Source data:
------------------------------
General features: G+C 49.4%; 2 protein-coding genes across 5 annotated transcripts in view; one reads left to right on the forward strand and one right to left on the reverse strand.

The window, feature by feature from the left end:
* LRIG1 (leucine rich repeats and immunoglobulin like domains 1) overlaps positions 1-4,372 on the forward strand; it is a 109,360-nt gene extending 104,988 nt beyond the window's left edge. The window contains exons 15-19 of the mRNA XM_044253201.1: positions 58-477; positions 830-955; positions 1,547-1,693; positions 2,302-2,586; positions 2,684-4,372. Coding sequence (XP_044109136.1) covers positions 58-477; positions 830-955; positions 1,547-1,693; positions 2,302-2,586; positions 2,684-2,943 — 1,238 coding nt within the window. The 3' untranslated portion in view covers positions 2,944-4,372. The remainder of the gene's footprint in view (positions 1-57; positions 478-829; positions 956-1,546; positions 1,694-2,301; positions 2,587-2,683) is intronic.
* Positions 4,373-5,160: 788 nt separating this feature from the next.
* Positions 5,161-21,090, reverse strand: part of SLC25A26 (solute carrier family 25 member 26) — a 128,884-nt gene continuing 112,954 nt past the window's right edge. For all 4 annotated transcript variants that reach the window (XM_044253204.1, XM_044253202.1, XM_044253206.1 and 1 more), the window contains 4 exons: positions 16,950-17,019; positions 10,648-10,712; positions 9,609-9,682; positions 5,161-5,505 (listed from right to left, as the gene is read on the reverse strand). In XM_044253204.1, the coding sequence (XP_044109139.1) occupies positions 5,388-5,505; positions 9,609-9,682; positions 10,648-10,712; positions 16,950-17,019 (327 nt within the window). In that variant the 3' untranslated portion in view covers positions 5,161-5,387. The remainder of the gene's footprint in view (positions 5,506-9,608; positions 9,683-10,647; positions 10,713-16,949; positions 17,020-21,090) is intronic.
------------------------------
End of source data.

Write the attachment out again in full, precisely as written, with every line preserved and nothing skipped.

General features: G+C 49.4%; 2 protein-coding genes across 5 annotated transcripts in view; one reads left to right on the forward strand and one right to left on the reverse strand.

The window, feature by feature from the left end:
* LRIG1 (leucine rich repeats and immunoglobulin like domains 1) overlaps positions 1-4,372 on the forward strand; it is a 109,360-nt gene extending 104,988 nt beyond the window's left edge. The window contains exons 15-19 of the mRNA XM_044253201.1: positions 58-477; positions 830-955; positions 1,547-1,693; positions 2,302-2,586; positions 2,684-4,372. Coding sequence (XP_044109136.1) covers positions 58-477; positions 830-955; positions 1,547-1,693; positions 2,302-2,586; positions 2,684-2,943 — 1,238 coding nt within the window. The 3' untranslated portion in view covers positions 2,944-4,372. The remainder of the gene's footprint in view (positions 1-57; positions 478-829; positions 956-1,546; positions 1,694-2,301; positions 2,587-2,683) is intronic.
* Positions 4,373-5,160: 788 nt separating this feature from the next.
* Positions 5,161-21,090, reverse strand: part of SLC25A26 (solute carrier family 25 member 26) — a 128,884-nt gene continuing 112,954 nt past the window's right edge. For all 4 annotated transcript variants that reach the window (XM_044253204.1, XM_044253202.1, XM_044253206.1 and 1 more), the window contains 4 exons: positions 16,950-17,019; positions 10,648-10,712; positions 9,609-9,682; positions 5,161-5,505 (listed from right to left, as the gene is read on the reverse strand). In XM_044253204.1, the coding sequence (XP_044109139.1) occupies positions 5,388-5,505; positions 9,609-9,682; positions 10,648-10,712; positions 16,950-17,019 (327 nt within the window). In that variant the 3' untranslated portion in view covers positions 5,161-5,387. The remainder of the gene's footprint in view (positions 5,506-9,608; positions 9,683-10,647; positions 10,713-16,949; positions 17,020-21,090) is intronic.